There is almost nothing Americans value more than their right to privacy. And that right is almost ironclad, thanks to the Fourth Amendment of the U.S. Constitution. But there are certain circumstances in which the government, mainly via law enforcement, has a right to invade your privacy, take your property and possibly use it against you.
In some cases, these searches can be illegal. It's best to identify the difference between a legal and illegal search so you can better protect your rights.
Searches of your home
First off, you should know that the Fourth Amendment protects you from unreasonable search and seizure of your own property such as your home, vehicle and cell phone. That means federal or state officials, such as law enforcement, cannot enter into or take your property without your permission. So if the police want to see, examine or take your property, they first must ask themselves this: do they have a legal reason to do so?
And you should ask them that too. It’s called probable cause: police must have valid reasons to stop and question you and/or take your property – reasons that go beyond a “hunch” that a crime has been or will be committed.
This is particularly important when it comes to the privacy of your home and residential property. Police cannot enter your home without your permission, except under rare conditions. But even if you say “no” police can override your Constitutional right to privacy in two main ways – during a public safety or other emergency, or with a search warrant they must first obtain from a judge or magistrate.
Searches conducted during public emergencies
Although every case depends on the facts, police often do have the right to check your home or vehicle during a public emergency. Unfortunately, we are becoming all too familiar with what that means – if there is an explosion, shooting or even a fire. Whether there is an actual event, or just a report of an event, police can search your property if they are trying to find a culprit or prevent a crime such as a shooting. But these instances are not common.
What is more common is that police seek to come into your home with your permission. You don’t have to give it. You can politely decline. Police can then seek a search warrant that will allow them to conduct the search. And they will tell you that in hopes you will agree to allow them in. Again, you do not have to agree.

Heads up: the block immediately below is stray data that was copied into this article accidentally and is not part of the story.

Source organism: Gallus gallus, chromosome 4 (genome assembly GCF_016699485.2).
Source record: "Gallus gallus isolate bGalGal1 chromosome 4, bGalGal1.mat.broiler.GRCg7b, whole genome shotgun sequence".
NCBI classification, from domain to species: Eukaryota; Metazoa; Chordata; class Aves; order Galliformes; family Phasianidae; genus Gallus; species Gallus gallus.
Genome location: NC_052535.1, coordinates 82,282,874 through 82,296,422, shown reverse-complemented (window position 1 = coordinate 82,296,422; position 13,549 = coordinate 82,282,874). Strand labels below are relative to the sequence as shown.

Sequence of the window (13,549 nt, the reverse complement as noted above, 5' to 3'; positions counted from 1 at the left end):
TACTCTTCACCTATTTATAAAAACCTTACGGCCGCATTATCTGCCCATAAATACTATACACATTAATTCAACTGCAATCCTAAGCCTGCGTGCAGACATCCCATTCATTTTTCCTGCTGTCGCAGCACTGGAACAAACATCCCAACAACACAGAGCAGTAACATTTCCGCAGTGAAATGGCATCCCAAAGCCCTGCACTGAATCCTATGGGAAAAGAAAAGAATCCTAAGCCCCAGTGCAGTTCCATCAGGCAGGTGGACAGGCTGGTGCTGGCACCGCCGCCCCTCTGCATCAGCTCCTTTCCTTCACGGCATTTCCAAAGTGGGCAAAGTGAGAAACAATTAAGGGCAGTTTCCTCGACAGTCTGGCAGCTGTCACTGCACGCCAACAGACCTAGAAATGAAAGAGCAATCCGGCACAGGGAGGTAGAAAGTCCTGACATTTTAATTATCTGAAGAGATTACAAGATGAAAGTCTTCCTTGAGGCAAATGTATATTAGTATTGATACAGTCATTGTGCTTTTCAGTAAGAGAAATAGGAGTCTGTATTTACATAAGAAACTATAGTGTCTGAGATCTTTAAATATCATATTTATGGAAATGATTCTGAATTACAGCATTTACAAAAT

They will then try to get a search warrant – and it’s not automatically given. To obtain one, police must show a judge or magistrate that there is reason to believe a crime has been or will be committed. The reasons may have come from their own investigations, or from an informant. They must put into writing specific details about what they are seeking, what areas of the home or property to be searched and how they plan to conduct the search.
Just because police have a warrant does not mean they can search every inch of your house. The warrant limits the areas of your home that can be searched. But if police see something illegal in any area of the home, as long as it’s in plain view and not hidden, they may seize it.
Without a search warrant or your permission to enter your house, police can still keep tabs on your property. They can watch, videotape or takes pictures of your home.
Searches of your vehicle
Many illegal searches concern motor vehicles. In fact, the most common instance when an illegal search and seizure comes into play is when you are pulled over while driving a motor vehicle.
For example, police may stop a driver for speeding. They question the driver and find that he or she has a valid license and registration. But instead of issuing a citation and letting the driver go, they bring a dog to sniff the car. Unless any drug paraphernalia is in plain sight, or if police smell drugs, they don’t have a probable cause to search your vehicle. Any drugs found in the car will be thrown out in court; the evidence cannot be used because it was an illegal search and seizure.
Police can search the car if they see or smell evidence of a crime. But their search cannot go beyond the areas to which you had access. For example, the driver has access to the front console and glove compartment, but not the back seats. A valid search would be limited to those areas.
That’s not to say that illegal items in other areas of your car, such as the trunk, will be ignored. If your vehicle is towed by police, it is searched from top to bottom to inventory its contents. If anything illegal is found, you could be facing more charges.
Police can ask you to step outside your vehicle and then frisk you only if they suspect you of a crime or of having contraband on your person, such as in your pockets. Again, if this happens, it’s best to speak to a lawyer as soon as possible to make sure your rights were not violated.
Searches of your cell phone
The Supreme Court is still trying to sort out how private cell phones are searched, but right now there is one hard rule. Police cannot force you to give up your password. In many cases, they can only use your cell phone to prove where you have been. Police may ask you to voluntarily give up your cell phone. If you are unsure what to do, speak to a lawyer first.
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